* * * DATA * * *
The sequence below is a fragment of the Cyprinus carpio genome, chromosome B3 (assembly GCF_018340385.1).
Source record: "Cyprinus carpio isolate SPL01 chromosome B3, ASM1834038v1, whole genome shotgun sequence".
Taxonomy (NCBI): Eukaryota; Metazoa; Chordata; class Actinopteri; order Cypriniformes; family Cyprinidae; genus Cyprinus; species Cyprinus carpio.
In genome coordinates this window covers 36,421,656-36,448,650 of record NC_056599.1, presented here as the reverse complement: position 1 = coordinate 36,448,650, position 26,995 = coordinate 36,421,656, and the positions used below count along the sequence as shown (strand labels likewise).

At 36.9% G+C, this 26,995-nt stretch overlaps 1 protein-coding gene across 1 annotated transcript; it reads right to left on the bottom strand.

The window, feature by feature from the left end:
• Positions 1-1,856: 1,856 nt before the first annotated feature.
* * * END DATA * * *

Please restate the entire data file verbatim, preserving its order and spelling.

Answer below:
The sequence below is a fragment of the Cyprinus carpio genome, chromosome B3 (assembly GCF_018340385.1).
Source record: "Cyprinus carpio isolate SPL01 chromosome B3, ASM1834038v1, whole genome shotgun sequence".
Taxonomy (NCBI): Eukaryota; Metazoa; Chordata; class Actinopteri; order Cypriniformes; family Cyprinidae; genus Cyprinus; species Cyprinus carpio.
In genome coordinates this window covers 36,421,656-36,448,650 of record NC_056599.1, presented here as the reverse complement: position 1 = coordinate 36,448,650, position 26,995 = coordinate 36,421,656, and the positions used below count along the sequence as shown (strand labels likewise).

At 36.9% G+C, this 26,995-nt stretch overlaps 1 protein-coding gene across 1 annotated transcript; it reads right to left on the bottom strand.

The window, feature by feature from the left end:
• Positions 1-1,856: 1,856 nt before the first annotated feature.